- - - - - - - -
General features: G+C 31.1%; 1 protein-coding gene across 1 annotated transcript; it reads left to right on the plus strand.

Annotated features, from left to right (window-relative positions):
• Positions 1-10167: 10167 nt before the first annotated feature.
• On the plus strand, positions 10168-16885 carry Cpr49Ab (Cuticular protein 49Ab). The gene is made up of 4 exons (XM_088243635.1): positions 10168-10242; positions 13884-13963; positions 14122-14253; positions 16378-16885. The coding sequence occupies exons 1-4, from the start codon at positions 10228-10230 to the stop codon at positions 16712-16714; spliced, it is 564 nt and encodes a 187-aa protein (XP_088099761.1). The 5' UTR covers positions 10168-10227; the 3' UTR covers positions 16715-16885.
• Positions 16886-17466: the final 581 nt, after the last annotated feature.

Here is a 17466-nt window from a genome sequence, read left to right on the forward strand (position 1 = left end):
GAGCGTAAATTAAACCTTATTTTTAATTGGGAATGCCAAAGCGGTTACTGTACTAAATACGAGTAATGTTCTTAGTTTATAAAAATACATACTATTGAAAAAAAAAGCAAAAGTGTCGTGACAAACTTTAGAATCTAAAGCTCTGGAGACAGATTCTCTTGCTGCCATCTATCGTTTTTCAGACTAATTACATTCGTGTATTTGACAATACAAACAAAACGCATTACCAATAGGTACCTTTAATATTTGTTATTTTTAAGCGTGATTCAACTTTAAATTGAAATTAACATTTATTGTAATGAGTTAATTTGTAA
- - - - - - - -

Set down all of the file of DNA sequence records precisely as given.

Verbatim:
General features: G+C 31.1%; 1 protein-coding gene across 1 annotated transcript; it reads left to right on the plus strand.

Annotated features, from left to right (window-relative positions):
• Positions 1-10167: 10167 nt before the first annotated feature.
• On the plus strand, positions 10168-16885 carry Cpr49Ab (Cuticular protein 49Ab). The gene is made up of 4 exons (XM_088243635.1): positions 10168-10242; positions 13884-13963; positions 14122-14253; positions 16378-16885. The coding sequence occupies exons 1-4, from the start codon at positions 10228-10230 to the stop codon at positions 16712-16714; spliced, it is 564 nt and encodes a 187-aa protein (XP_088099761.1). The 5' UTR covers positions 10168-10227; the 3' UTR covers positions 16715-16885.
• Positions 16886-17466: the final 581 nt, after the last annotated feature.

Here is a 17466-nt window from a genome sequence, read left to right on the forward strand (position 1 = left end):
GAGCGTAAATTAAACCTTATTTTTAATTGGGAATGCCAAAGCGGTTACTGTACTAAATACGAGTAATGTTCTTAGTTTATAAAAATACATACTATTGAAAAAAAAAGCAAAAGTGTCGTGACAAACTTTAGAATCTAAAGCTCTGGAGACAGATTCTCTTGCTGCCATCTATCGTTTTTCAGACTAATTACATTCGTGTATTTGACAATACAAACAAAACGCATTACCAATAGGTACCTTTAATATTTGTTATTTTTAAGCGTGATTCAACTTTAAATTGAAATTAACATTTATTGTAATGAGTTAATTTGTAA